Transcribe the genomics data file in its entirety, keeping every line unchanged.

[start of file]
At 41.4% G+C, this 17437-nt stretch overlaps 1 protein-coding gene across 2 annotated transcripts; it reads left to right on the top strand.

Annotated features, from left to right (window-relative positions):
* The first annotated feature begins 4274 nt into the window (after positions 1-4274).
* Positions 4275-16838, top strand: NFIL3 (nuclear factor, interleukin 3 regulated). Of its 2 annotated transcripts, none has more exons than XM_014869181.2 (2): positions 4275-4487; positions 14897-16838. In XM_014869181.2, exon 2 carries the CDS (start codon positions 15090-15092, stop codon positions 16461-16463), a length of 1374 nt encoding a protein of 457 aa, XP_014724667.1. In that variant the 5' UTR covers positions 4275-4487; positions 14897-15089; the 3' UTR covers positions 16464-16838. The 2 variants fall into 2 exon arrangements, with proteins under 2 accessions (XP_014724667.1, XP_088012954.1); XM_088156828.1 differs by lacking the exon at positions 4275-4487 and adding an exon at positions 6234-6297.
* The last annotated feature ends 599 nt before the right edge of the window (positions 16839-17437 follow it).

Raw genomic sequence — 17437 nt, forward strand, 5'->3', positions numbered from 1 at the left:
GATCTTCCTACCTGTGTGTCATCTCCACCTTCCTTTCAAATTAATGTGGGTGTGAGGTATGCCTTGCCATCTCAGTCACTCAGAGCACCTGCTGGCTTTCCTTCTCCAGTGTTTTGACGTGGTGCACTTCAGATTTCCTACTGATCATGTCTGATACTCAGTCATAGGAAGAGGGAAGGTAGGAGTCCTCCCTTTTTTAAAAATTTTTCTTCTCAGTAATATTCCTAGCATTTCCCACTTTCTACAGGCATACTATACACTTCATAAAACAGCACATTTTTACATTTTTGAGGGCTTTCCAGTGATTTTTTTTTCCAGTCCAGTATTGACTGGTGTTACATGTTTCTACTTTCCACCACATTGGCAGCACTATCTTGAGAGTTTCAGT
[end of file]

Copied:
At 41.4% G+C, this 17437-nt stretch overlaps 1 protein-coding gene across 2 annotated transcripts; it reads left to right on the top strand.

Annotated features, from left to right (window-relative positions):
* The first annotated feature begins 4274 nt into the window (after positions 1-4274).
* Positions 4275-16838, top strand: NFIL3 (nuclear factor, interleukin 3 regulated). Of its 2 annotated transcripts, none has more exons than XM_014869181.2 (2): positions 4275-4487; positions 14897-16838. In XM_014869181.2, exon 2 carries the CDS (start codon positions 15090-15092, stop codon positions 16461-16463), a length of 1374 nt encoding a protein of 457 aa, XP_014724667.1. In that variant the 5' UTR covers positions 4275-4487; positions 14897-15089; the 3' UTR covers positions 16464-16838. The 2 variants fall into 2 exon arrangements, with proteins under 2 accessions (XP_014724667.1, XP_088012954.1); XM_088156828.1 differs by lacking the exon at positions 4275-4487 and adding an exon at positions 6234-6297.
* The last annotated feature ends 599 nt before the right edge of the window (positions 16839-17437 follow it).

Raw genomic sequence — 17437 nt, forward strand, 5'->3', positions numbered from 1 at the left:
GATCTTCCTACCTGTGTGTCATCTCCACCTTCCTTTCAAATTAATGTGGGTGTGAGGTATGCCTTGCCATCTCAGTCACTCAGAGCACCTGCTGGCTTTCCTTCTCCAGTGTTTTGACGTGGTGCACTTCAGATTTCCTACTGATCATGTCTGATACTCAGTCATAGGAAGAGGGAAGGTAGGAGTCCTCCCTTTTTTAAAAATTTTTCTTCTCAGTAATATTCCTAGCATTTCCCACTTTCTACAGGCATACTATACACTTCATAAAACAGCACATTTTTACATTTTTGAGGGCTTTCCAGTGATTTTTTTTTCCAGTCCAGTATTGACTGGTGTTACATGTTTCTACTTTCCACCACATTGGCAGCACTATCTTGAGAGTTTCAGT